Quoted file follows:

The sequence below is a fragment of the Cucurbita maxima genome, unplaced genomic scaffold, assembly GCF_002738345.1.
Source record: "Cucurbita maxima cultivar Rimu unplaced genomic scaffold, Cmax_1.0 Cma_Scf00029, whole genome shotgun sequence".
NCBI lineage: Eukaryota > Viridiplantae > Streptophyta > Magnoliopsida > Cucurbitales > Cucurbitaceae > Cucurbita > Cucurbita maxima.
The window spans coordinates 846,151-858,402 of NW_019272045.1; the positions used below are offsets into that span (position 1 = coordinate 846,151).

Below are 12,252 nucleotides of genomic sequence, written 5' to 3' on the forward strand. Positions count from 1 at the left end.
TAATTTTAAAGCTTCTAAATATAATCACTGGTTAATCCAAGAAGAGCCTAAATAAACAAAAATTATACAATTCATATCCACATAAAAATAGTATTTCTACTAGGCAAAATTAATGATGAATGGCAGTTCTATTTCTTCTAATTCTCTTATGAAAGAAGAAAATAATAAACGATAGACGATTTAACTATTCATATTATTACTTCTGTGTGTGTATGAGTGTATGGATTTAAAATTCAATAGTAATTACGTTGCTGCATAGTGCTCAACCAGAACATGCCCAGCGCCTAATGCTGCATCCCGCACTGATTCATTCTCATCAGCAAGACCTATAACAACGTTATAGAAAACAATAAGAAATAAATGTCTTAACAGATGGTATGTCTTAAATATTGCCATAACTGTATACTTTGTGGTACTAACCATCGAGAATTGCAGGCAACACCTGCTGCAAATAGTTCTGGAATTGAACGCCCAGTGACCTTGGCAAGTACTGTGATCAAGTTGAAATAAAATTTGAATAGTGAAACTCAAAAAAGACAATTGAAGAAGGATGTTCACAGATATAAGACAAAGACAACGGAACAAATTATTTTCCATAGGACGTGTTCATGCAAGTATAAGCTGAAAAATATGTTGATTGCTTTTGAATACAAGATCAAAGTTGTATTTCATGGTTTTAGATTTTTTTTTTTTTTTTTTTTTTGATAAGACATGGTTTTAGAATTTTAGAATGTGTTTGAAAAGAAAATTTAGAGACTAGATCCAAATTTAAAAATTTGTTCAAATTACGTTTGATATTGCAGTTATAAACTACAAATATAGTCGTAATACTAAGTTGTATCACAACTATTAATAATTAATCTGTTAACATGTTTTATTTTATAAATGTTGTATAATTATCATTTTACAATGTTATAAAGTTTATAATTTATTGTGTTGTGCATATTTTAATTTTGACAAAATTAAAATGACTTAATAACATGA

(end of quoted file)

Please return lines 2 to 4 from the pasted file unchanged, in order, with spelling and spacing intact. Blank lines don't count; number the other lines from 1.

Source record: "Cucurbita maxima cultivar Rimu unplaced genomic scaffold, Cmax_1.0 Cma_Scf00029, whole genome shotgun sequence".
NCBI lineage: Eukaryota > Viridiplantae > Streptophyta > Magnoliopsida > Cucurbitales > Cucurbitaceae > Cucurbita > Cucurbita maxima.
The window spans coordinates 846,151-858,402 of NW_019272045.1; the positions used below are offsets into that span (position 1 = coordinate 846,151).